Up to the work of Riemann and Gauss, this definition would have made clear to me examples of geometrical objects: a line, square, cube, hypercube; each of these possessing geometrical properties such as the number of sides, angles between faces, the dimension of space that contains them etc. Hence a geometrical object was a set of measurements associated with an object using a ruler.

Mariyah Bell 2022-10-16 Answered
Up to the work of Riemann and Gauss, this definition would have made clear to me examples of geometrical objects: a line, square, cube, hypercube; each of these possessing geometrical properties such as the number of sides, angles between faces, the dimension of space that contains them etc. Hence a geometrical object was a set of measurements associated with an object using a ruler.
After the work of Einstein and Minkowski who showed that time and space were a part of one another, would it be correct to say:
1. a geometrical object is a set of measurements associated with an object of distance and time using a ruler and a clock?
2. Geometrical objects includes an interval of time, the invariant space-time interval?
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Alexandria Rubio
In SR, you can have geometrical figures in spacetime. You don't need both rulers and clocks to define them. All you need is a clock. There is a nice presentation of this kind of thing in Laurent 1994.
In GR, you have a spacetime whose curvature varies from point to point. In this kind of spacetime, you can't in general transport geometrical figures from one place to another (and you also can't scale them). There is no notion of congruence. For these reasons there isn't much interest in studying geometrical figures for their own sake.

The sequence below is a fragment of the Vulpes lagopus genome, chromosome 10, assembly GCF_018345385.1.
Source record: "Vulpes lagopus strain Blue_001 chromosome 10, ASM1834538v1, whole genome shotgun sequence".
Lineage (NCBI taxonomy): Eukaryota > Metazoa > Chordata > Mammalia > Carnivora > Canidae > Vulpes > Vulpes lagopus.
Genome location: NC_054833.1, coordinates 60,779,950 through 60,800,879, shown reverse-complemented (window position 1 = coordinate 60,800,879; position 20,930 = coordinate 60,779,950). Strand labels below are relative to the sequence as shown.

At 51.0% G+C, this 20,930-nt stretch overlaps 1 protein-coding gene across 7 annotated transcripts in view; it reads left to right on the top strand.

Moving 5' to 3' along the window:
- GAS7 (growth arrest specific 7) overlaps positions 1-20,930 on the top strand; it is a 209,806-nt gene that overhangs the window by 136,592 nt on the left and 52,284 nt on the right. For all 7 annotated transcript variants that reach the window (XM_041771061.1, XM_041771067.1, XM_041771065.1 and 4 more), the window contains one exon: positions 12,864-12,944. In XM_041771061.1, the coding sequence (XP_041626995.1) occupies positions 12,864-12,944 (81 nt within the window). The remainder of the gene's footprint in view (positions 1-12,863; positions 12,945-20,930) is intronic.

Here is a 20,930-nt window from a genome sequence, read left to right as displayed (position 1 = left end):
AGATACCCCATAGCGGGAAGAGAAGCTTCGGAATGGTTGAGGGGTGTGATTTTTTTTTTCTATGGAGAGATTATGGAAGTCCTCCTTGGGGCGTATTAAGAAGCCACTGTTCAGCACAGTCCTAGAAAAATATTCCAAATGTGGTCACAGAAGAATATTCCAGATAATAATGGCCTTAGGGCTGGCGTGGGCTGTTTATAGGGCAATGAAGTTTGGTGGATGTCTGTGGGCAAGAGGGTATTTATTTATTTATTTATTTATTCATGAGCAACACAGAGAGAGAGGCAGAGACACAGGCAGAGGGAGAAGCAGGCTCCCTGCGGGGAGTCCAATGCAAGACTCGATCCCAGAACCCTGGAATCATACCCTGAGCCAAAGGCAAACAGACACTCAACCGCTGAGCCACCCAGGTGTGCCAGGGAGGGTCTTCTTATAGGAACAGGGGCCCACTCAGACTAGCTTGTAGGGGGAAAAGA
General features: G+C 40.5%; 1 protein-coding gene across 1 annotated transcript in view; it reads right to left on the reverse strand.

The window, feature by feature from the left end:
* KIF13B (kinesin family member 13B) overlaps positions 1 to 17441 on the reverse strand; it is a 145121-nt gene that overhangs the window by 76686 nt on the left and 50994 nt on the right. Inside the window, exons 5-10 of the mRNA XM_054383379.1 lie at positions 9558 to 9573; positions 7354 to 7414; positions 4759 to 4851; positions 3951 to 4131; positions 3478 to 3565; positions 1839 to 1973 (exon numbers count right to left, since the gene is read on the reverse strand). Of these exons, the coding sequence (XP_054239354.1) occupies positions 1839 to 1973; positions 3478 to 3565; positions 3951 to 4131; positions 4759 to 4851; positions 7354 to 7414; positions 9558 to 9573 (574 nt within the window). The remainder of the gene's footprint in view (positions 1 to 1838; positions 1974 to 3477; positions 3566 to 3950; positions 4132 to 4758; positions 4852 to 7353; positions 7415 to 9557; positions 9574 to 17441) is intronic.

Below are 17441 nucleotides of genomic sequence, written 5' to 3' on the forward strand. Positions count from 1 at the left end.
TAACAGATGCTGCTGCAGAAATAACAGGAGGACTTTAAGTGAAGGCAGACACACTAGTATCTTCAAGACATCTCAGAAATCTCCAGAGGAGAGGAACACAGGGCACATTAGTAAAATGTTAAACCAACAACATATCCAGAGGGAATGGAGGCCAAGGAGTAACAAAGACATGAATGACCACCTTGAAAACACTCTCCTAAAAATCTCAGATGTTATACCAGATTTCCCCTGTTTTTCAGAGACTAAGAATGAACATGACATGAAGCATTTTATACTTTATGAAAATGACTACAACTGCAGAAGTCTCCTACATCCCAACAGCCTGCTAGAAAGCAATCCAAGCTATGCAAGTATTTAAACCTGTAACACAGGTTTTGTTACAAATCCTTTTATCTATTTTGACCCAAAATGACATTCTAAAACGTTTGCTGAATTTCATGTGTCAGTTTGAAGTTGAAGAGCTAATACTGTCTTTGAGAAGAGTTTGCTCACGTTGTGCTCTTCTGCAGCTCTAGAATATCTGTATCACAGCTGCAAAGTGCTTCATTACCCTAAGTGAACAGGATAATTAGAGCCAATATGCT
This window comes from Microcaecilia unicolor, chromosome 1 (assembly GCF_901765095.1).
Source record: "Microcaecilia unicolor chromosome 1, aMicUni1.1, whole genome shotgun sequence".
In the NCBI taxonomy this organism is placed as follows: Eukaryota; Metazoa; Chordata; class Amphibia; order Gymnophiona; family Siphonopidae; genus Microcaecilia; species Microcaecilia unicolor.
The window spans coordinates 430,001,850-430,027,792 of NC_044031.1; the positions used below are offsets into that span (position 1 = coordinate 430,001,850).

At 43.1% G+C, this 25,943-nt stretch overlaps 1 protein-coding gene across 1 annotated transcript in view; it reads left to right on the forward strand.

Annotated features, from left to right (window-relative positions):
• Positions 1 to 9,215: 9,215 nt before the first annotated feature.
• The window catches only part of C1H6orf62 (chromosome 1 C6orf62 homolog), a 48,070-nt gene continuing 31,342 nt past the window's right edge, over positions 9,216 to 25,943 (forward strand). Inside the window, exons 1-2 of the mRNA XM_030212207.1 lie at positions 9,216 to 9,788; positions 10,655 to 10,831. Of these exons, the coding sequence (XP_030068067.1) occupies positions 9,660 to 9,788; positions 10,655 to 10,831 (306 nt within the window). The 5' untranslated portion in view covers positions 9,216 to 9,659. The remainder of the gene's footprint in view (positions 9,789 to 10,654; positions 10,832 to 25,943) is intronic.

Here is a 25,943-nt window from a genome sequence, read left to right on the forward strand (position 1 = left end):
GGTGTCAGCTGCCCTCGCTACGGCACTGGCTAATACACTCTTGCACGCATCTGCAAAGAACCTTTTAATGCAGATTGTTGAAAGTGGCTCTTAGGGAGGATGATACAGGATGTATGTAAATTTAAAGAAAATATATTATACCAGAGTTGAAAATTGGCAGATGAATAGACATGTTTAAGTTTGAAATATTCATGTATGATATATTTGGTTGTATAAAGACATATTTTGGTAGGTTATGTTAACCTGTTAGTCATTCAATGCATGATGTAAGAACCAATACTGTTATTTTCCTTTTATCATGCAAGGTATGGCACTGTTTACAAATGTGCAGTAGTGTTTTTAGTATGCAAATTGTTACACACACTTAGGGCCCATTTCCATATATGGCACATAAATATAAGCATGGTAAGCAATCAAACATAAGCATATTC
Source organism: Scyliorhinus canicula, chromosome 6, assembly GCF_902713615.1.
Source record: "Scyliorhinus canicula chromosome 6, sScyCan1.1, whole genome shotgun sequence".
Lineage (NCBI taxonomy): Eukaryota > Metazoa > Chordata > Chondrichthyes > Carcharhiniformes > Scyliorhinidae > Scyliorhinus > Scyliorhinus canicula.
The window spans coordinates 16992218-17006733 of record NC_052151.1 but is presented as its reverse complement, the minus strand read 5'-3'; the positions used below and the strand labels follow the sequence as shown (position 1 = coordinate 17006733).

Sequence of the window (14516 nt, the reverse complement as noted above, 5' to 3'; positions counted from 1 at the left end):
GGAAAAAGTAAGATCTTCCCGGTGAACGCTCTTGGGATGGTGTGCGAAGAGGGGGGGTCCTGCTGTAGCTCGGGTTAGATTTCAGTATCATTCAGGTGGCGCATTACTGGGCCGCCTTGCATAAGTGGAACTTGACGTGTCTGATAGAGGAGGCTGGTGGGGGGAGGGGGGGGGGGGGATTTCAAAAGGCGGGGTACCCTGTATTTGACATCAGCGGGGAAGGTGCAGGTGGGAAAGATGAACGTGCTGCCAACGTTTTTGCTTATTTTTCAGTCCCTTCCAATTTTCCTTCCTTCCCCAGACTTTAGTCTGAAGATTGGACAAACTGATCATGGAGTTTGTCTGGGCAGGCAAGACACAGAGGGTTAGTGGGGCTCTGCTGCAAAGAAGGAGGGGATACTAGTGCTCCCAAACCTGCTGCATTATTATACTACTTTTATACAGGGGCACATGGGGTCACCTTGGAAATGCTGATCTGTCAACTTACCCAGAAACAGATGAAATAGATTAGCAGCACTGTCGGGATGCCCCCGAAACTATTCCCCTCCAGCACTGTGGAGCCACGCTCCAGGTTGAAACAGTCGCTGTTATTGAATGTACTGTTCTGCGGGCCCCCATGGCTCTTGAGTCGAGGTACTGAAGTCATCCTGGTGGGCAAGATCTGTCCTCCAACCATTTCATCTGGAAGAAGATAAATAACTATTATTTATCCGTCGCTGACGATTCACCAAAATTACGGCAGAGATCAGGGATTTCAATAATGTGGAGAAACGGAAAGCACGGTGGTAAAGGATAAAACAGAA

The ancient Greeks conceived of geometry in terms of figures and congruence, but today the notion is much more general than that. For instance, you can have projective geometry, which has no system of measurement, or geometries with finite numbers of points.
Bertel Laurent, Introduction to spacetime: a first course on relativity.
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Aryanna Blake
In relativity, yes you are on to something in that time is pretty much just another dimension like space, and clocks are just a special type of ruler.
However, a geometrical object is a bit more than what is stated. Physicists use the term loosely for a collection of measurements that, when taken together and interpreted correctly, is in some sense invariant. That is, the numbers themselves might change, but their collective interpretation does not, when you change coordinates.
The archetypical example is a vector/"arrow" in ${\mathbb{R}}^{2}$. Say we have a vector $\stackrel{\to }{v}$ representing a change of $+1$ in $x$ and $+2$ in $y$. We might write
$\stackrel{\to }{v}\stackrel{\left(x,y\right)}{⟶}\left(1,2\right).$
However, we could also parametrize the plane with another coordinates, say ($\left(w,z\right)$,$\left(w,z\right)$), related to the original coordinates by $w=2x$$w=2x$$w=2x$, $z=-y/2$$z=-y/2$$z=-y/2$. In this basis we have
$\stackrel{\to }{v}\stackrel{\left(w,z\right)}{⟶}\left(2,-1\right).$
The numbers have changed, but each set of numbers, when interpreted with the proper basis in mind, refers to the same geometrical object, $\stackrel{\to }{v}$ .